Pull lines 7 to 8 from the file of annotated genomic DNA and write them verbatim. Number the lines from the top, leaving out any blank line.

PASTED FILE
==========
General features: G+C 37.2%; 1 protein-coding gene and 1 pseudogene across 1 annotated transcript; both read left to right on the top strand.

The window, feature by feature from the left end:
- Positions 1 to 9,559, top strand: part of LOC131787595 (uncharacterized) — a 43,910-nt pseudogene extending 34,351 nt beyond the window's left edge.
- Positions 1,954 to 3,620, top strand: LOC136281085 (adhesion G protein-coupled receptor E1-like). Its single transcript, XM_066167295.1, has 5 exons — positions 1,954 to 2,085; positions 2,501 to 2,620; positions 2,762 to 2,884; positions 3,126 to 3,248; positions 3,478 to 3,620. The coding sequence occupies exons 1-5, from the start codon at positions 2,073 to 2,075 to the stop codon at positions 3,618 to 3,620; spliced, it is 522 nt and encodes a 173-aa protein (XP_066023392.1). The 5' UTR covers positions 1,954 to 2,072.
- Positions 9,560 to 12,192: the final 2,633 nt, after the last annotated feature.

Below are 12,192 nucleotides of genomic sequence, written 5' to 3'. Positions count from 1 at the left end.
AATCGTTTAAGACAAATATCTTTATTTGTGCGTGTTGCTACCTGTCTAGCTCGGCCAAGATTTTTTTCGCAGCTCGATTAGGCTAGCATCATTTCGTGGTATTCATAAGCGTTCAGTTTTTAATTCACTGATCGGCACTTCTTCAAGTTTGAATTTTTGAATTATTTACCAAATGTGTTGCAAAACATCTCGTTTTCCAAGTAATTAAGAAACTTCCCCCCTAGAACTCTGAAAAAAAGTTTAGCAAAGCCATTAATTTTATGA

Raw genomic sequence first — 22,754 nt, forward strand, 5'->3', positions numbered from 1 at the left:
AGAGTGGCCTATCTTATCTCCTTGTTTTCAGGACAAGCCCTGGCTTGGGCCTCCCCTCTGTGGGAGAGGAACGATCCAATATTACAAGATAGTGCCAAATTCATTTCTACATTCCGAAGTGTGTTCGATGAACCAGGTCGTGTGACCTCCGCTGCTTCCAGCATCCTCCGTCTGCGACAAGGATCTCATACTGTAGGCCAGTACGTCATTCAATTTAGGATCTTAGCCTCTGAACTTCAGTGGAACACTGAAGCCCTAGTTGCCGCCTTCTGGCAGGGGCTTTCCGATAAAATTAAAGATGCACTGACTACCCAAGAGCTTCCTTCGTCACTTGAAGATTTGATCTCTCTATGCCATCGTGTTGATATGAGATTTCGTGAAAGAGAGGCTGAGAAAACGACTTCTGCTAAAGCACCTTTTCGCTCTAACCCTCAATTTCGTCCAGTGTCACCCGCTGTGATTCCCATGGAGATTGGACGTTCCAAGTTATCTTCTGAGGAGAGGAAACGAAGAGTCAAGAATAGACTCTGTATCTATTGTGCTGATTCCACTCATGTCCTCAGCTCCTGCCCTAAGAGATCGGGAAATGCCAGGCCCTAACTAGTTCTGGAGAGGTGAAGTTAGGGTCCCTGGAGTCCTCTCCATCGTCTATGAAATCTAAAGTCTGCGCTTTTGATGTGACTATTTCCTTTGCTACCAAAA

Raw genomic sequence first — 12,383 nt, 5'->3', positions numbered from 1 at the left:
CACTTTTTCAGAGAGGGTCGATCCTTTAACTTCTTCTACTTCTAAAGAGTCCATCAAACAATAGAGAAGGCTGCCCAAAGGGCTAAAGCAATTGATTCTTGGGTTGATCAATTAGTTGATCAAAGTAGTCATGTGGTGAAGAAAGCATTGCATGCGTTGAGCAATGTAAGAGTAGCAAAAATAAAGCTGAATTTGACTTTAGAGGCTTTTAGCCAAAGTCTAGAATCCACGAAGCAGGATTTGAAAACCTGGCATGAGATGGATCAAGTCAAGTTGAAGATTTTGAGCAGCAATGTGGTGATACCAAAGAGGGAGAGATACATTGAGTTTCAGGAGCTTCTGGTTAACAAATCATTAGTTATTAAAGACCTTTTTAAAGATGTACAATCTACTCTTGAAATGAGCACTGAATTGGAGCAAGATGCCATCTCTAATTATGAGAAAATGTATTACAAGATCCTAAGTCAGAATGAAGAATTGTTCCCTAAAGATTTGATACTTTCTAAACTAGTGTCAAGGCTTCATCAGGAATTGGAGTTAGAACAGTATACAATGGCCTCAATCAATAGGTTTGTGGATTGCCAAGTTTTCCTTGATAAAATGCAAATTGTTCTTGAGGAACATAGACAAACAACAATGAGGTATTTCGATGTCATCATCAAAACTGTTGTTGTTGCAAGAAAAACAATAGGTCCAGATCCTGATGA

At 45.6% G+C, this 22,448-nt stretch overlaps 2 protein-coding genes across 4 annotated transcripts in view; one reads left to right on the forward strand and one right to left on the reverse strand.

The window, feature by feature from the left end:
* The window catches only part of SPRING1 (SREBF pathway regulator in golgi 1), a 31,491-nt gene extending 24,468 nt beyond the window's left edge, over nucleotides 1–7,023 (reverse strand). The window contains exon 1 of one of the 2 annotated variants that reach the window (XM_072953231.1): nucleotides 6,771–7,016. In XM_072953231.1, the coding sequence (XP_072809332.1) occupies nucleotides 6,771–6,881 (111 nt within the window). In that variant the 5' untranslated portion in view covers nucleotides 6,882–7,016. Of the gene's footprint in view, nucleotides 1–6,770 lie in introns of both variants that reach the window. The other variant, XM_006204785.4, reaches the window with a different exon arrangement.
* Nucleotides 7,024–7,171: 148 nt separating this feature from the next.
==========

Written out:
AATCGTTTAAGACAAATATCTTTATTTGTGCGTGTTGCTACCTGTCTAGCTCGGCCAAGATTTTTTTCGCAGCTCGATTAGGCTAGCATCATTTCGTGGTATTCATAAGCGTTCAGTTTTTAATTCACTGATCGGCACTTCTTCAAGTTTGAATTTTTGAATTATTTACCAAATGTGTTGCAAAACATCTCGTTTTCCAAGTAATTAAGAAACTTCCCCCCTAGAACTCTGAAAAAAAGTTTAGCAAAGCCATTAATTTTATGA

Raw genomic sequence first — 22,754 nt, forward strand, 5'->3', positions numbered from 1 at the left: